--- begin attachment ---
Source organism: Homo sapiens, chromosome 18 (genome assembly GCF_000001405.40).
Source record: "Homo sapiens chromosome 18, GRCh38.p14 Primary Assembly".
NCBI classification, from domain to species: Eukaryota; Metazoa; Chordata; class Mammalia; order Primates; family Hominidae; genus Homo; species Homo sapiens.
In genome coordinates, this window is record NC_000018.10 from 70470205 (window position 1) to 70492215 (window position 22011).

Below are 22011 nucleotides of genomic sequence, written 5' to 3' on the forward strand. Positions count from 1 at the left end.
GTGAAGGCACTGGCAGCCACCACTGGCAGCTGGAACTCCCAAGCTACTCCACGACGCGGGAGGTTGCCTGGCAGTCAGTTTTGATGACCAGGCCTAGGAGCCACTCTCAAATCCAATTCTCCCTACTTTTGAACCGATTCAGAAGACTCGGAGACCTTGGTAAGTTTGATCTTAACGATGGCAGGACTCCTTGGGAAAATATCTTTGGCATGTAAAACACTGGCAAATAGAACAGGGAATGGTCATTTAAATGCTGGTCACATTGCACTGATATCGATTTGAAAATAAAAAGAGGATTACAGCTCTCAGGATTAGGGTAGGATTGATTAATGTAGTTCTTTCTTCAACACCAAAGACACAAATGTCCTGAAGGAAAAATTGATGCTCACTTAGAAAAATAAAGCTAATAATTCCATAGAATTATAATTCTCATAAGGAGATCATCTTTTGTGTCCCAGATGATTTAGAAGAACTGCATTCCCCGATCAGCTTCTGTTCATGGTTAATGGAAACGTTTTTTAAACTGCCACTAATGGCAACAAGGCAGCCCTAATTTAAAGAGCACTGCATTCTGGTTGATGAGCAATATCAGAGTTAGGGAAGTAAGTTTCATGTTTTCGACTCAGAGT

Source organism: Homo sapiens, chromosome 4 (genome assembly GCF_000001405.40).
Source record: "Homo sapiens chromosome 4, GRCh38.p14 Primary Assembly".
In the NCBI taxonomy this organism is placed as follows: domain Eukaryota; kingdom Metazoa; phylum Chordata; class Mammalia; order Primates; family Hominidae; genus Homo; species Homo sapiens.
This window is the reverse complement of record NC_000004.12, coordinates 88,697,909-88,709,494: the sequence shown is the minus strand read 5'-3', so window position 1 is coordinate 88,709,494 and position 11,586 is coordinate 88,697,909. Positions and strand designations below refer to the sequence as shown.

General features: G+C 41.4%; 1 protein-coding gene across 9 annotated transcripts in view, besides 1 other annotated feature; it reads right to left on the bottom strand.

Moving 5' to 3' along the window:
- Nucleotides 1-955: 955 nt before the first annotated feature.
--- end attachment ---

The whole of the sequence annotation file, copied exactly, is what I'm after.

Source organism: Homo sapiens, chromosome 18 (genome assembly GCF_000001405.40).
Source record: "Homo sapiens chromosome 18, GRCh38.p14 Primary Assembly".
NCBI classification, from domain to species: Eukaryota; Metazoa; Chordata; class Mammalia; order Primates; family Hominidae; genus Homo; species Homo sapiens.
In genome coordinates, this window is record NC_000018.10 from 70470205 (window position 1) to 70492215 (window position 22011).

Below are 22011 nucleotides of genomic sequence, written 5' to 3' on the forward strand. Positions count from 1 at the left end.
GTGAAGGCACTGGCAGCCACCACTGGCAGCTGGAACTCCCAAGCTACTCCACGACGCGGGAGGTTGCCTGGCAGTCAGTTTTGATGACCAGGCCTAGGAGCCACTCTCAAATCCAATTCTCCCTACTTTTGAACCGATTCAGAAGACTCGGAGACCTTGGTAAGTTTGATCTTAACGATGGCAGGACTCCTTGGGAAAATATCTTTGGCATGTAAAACACTGGCAAATAGAACAGGGAATGGTCATTTAAATGCTGGTCACATTGCACTGATATCGATTTGAAAATAAAAAGAGGATTACAGCTCTCAGGATTAGGGTAGGATTGATTAATGTAGTTCTTTCTTCAACACCAAAGACACAAATGTCCTGAAGGAAAAATTGATGCTCACTTAGAAAAATAAAGCTAATAATTCCATAGAATTATAATTCTCATAAGGAGATCATCTTTTGTGTCCCAGATGATTTAGAAGAACTGCATTCCCCGATCAGCTTCTGTTCATGGTTAATGGAAACGTTTTTTAAACTGCCACTAATGGCAACAAGGCAGCCCTAATTTAAAGAGCACTGCATTCTGGTTGATGAGCAATATCAGAGTTAGGGAAGTAAGTTTCATGTTTTCGACTCAGAGT

Source organism: Homo sapiens, chromosome 4 (genome assembly GCF_000001405.40).
Source record: "Homo sapiens chromosome 4, GRCh38.p14 Primary Assembly".
In the NCBI taxonomy this organism is placed as follows: domain Eukaryota; kingdom Metazoa; phylum Chordata; class Mammalia; order Primates; family Hominidae; genus Homo; species Homo sapiens.
This window is the reverse complement of record NC_000004.12, coordinates 88,697,909-88,709,494: the sequence shown is the minus strand read 5'-3', so window position 1 is coordinate 88,709,494 and position 11,586 is coordinate 88,697,909. Positions and strand designations below refer to the sequence as shown.

General features: G+C 41.4%; 1 protein-coding gene across 9 annotated transcripts in view, besides 1 other annotated feature; it reads right to left on the bottom strand.

Moving 5' to 3' along the window:
- Nucleotides 1-955: 955 nt before the first annotated feature.